2. The Library - A place filled with volumes of forgotten and forbidden lore. Also a location for a cursed object or two 
  3. Chapel - The perfect location for an encounter with the Angel of Death, the Raven, or a Demon. The whole place should have oppressive and weird atmosphere.
  4. Small dungeon and torture chamber where the servants and staff of the house were 'retired'. 
  5. Small barn, horse stables, and servants quarters plenty of opportunities for weirdness or monsters 
  6. Family crypt - what's an Edgar Allan Poe adventure without a buried alive or bursting crypt of the ancestors. Also a great place to encounter a ghost or two. 
  7. Secret Compartments& chambers - small forbidden black magick libraries, walled up ancestor's skeletons, forbidden secrets, secret chambers are perfect encounter points. 
  8. Abandoned or weird house sections or rooms - The house gains or loses a hallway, room, section,etc. 
  9. Ghosts, spirits,etc of the dead at the windows as the plot of the adventure progresses. 
  10. Adventurers encounter a dead PC or NPC alive almost as if nothing ever happened to them. Then suddenly the wounds of their death appear across the body. Death has taken them already and their trapped along with all of the rest of the members of the house. 
Actually Using Edgar Allen Poe's
The Raven For Your Old School Campaigns

 Alright here it goes. There are several ways of actually using the Raven as an adventure location. The first of which is to simply use the time lost location of the mansion and its half mad wizard narrator as another loot point only to discover far  too late that the LoFP train has left. I seen several references on boards about how fire arms will make an impact. Once again given the nature of wizards, undead in LFP such as Death, Frost, Doom and the fire arms issue will make very little impact. What you will need is the Lamentations of the Flame Princess Referee's Grind House Edition book .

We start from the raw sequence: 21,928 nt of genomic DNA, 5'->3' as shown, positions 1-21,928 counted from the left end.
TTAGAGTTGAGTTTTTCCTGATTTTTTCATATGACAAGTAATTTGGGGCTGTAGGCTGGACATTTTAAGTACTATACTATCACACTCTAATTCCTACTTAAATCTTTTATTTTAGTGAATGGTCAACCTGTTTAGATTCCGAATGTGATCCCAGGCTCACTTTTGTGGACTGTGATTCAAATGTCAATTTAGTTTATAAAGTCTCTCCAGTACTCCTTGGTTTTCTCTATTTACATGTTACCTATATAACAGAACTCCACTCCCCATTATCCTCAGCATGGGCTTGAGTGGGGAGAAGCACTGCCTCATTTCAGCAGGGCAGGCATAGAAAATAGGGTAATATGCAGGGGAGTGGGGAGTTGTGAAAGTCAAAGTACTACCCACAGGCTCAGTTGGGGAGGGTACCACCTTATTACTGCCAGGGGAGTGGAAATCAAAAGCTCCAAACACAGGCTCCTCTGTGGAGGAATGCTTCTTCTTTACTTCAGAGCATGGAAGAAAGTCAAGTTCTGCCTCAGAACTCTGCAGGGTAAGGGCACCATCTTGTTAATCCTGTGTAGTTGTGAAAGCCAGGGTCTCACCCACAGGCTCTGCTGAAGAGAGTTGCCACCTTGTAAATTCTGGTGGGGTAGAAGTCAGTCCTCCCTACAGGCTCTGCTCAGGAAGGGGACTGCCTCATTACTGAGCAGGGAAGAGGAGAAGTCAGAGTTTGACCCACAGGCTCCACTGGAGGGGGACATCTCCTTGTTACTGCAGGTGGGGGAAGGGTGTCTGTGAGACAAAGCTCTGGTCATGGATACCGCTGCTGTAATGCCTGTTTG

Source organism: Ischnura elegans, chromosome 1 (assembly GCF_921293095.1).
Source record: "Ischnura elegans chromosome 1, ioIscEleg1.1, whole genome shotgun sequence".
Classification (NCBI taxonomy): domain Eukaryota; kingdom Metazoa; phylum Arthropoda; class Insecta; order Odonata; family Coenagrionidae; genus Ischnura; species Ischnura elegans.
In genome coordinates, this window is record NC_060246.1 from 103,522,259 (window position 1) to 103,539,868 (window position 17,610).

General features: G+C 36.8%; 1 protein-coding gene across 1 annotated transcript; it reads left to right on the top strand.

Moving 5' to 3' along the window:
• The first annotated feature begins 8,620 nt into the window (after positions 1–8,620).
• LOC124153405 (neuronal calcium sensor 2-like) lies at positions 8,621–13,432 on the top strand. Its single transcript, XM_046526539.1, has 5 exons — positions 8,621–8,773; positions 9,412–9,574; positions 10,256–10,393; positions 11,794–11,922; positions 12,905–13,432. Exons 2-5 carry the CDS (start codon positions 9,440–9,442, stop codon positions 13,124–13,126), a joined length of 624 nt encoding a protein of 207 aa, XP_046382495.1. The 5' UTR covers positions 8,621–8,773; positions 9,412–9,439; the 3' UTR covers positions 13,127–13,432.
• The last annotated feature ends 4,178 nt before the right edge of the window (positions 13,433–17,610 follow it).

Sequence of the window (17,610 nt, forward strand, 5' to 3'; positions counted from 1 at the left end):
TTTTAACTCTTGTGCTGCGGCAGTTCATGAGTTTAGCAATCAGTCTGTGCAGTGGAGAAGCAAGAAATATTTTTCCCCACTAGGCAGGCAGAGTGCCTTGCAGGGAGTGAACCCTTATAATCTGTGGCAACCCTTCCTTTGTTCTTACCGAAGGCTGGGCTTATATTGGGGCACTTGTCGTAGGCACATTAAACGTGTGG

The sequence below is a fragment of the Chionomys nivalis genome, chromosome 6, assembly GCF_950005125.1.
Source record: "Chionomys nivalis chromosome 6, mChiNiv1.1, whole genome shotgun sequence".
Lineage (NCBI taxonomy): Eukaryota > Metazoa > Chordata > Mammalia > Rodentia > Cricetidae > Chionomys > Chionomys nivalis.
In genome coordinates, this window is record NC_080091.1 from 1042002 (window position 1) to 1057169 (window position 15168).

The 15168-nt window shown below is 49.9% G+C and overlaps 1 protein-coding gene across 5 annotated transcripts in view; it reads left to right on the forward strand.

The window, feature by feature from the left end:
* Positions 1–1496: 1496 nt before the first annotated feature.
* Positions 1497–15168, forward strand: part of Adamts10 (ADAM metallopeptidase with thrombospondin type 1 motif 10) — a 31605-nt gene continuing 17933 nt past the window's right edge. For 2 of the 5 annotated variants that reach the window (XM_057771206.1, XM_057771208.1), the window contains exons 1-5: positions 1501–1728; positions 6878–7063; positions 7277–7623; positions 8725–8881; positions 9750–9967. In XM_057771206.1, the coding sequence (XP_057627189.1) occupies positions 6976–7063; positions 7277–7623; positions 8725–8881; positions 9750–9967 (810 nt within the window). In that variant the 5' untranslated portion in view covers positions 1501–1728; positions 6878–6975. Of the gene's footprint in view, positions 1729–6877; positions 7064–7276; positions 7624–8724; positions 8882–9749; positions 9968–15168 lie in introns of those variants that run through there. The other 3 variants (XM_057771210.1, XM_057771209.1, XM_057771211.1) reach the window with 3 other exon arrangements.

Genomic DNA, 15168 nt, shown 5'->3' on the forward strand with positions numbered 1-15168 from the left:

The beginning adventure a Stranger Storm could be used as a perfect jump point for the Raven. The PC's are thrust into the circumstances of that adventure only to find themselves neck deep into the events of the cycle of the Raven. Then theirs the conversion charts that Guide provides for jumping between the various retroclones on the market currently, very handy things to have as we shall see. Other possibilities for using the events, NPC's and materials of the Raven also include Astonishing Swordsmen and Sorcerers of Hyperborea PC's. The translation between the two games is almost seamless. Now given the Dream cycle of HP Lovecraft and the dreamlike qualities of such an adventure location its easy to see this sort of a place being used as a cross over point. In fact given the alien nature of the LoFP demi human races its easy to see them used as fodder for an OSR death and dream adventuring style campaign.
Given the entirely weird and dreamlike qualities of a Red and Pleasant land its an easy leap to have the timeless adventure location that I've thumbnail sketched out be used as simply another branch in the other dimensional river


This is one of the qualities of Poe's work that makes it endlessly timeless and adaptable is that it can cross over into a new generation's material. This style of campaign makes it easy to see it being slid into Rpg Pundit's Dark Albion given the unhinged in time and space aspect of the Raven's adventure location. There are three things that work in Dark Albion's favor for Poe's Raven. The dark nature of the spiritual entities and patrons at work here. The ghosts, demons, etc. that exist on the border of the mundane and the horrific. The mansion can continue its journey across space and time luring adventurers and freebooters to their doom.  As I go about the mental exercise of constructing another adventure location, the dark echoes of Albion seem to wash against the lapping waters of the realms of the dead. More to come.